2 Apr 2019

Has Prime Minister Jacinda Ardern's visit to China made a difference?

9:47 pm on 2 April 2019

Prime Minister Jacinda Ardern has wrapped up her first trip to China but has it produced any tangible gains for New Zealand businesses?

China and New Zealand flags in front of the Tian'anmen Rostrum in Beijing.

China and New Zealand flags in front of the Tian'anmen Rostrum in Beijing. Photo: AFP

The message coming from both countries is they want to see progress made on upgrade talks in their free trade deal and New Zealand's work plan on China's flagship Belt and Road initiative.

The signals coming from the Chinese administration as a result of Ms Ardern's brief but high-level visit to Beijing are while the bi-lateral relationship is strong, Spark's Huawei bid remains an issue of contention.

The GCSB has rejected Spark's initial 5G plans involving Huawei, citing security concerns.

But there remains huge potential for New Zealand in this rapidly growing and dynamic economy of 1.3 billion people.

The long term and unique relationship was recognised by President Xi Jinping, including New Zealand as the first western nation to sign a free trade (FTA) agreement with China.

"So we must go forward with this same spirit and build the comprehensive and strategic partnership and take the already very good relations to a new height - this will deliver greater benefits to the people of our two countries", he said at the start of the meeting.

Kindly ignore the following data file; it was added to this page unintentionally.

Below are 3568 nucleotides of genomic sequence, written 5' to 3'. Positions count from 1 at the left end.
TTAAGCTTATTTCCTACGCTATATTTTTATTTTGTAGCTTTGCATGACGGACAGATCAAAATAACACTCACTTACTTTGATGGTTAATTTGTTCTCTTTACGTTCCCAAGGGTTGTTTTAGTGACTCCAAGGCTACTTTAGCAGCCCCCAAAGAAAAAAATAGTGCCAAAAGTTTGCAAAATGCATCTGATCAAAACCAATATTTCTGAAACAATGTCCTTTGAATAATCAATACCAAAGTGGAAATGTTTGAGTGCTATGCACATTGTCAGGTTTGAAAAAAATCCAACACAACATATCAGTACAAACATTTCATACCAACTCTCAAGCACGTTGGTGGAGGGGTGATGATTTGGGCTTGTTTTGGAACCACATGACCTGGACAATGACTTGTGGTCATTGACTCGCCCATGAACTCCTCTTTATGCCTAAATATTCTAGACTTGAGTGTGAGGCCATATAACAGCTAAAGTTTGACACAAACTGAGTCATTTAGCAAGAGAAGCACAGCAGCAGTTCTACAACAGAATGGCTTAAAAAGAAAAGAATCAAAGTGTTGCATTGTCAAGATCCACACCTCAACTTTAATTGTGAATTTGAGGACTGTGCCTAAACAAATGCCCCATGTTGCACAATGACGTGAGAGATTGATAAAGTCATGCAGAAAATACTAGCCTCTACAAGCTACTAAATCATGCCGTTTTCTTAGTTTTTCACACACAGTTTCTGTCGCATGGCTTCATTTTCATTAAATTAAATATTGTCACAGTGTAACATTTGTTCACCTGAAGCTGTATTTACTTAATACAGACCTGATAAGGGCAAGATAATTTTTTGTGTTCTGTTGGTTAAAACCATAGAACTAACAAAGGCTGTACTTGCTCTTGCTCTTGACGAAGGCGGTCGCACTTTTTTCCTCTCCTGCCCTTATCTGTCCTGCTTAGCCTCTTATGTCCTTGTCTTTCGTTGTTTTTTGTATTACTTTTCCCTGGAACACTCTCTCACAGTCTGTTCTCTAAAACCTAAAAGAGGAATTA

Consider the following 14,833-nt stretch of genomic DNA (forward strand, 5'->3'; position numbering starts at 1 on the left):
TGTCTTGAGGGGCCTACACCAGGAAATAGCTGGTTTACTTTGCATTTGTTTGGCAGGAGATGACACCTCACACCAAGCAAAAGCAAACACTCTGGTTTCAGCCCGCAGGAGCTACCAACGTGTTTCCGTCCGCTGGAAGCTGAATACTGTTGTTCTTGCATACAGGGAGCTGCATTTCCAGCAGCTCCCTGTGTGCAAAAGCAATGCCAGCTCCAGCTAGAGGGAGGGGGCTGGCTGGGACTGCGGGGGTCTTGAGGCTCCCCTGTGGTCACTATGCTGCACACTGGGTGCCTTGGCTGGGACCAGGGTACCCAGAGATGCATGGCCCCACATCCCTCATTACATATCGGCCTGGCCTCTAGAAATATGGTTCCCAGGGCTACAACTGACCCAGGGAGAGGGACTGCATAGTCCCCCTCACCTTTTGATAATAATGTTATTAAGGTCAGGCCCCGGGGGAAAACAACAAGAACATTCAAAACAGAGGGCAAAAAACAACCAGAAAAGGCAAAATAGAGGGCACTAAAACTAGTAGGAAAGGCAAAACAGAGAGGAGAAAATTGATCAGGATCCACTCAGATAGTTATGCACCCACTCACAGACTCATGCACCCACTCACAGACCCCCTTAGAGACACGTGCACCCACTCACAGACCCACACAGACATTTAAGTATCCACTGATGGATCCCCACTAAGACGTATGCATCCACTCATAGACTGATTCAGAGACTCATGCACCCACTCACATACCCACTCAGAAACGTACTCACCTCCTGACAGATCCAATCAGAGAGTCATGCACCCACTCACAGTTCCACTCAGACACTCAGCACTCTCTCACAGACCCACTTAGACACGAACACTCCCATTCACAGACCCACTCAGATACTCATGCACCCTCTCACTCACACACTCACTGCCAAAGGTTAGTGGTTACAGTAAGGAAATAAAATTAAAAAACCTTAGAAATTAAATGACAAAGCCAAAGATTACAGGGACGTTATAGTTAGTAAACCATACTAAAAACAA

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Jacinda Ardern and Xi Jinping Photo: Supplied / MFAT

Ms Ardern told reporters afterwards there was political will to progress the FTA upgrade talks, but would not give any firm details including a possible timeline.

"Because, of course, it may potentially limit our ability to negotiate the best deal possible by sitting arbitrary timelines.

"But the language that was used today was very much around hastening the work speeding up those negotiations."

She said she saw that as "a good signal to business in New Zealand" about the FTA upgrade.

But alongside that were the comments from President Xi about the need for mutual trust, reflected in an editorial of the state newspaper China Daily this morning.

While acknowledging the relationship it also said "against this rosy picture there have been less desirable undercurrents ... stemming from Wellington's seeming enthusiasm to jump on the US bandwagon to contain the overseas growth of Chinese science and technology companies.

New Zealand will have to balance its Five Eyes relationship with its economic one with China; the decision may ultimately be a political one, if it ends up in the hands of Cabinet minister Andrew Little.

Ms Ardern said she proactively raised Spark's 5G bid involving Huawei, and how the process would be handled.

"I certainly believe that New Zealand is being heard on the issues that have been raised and that there has been constructive dialogue particularly when it comes to the issue of telecommunications and the process that we have a New Zealand", she told reporters.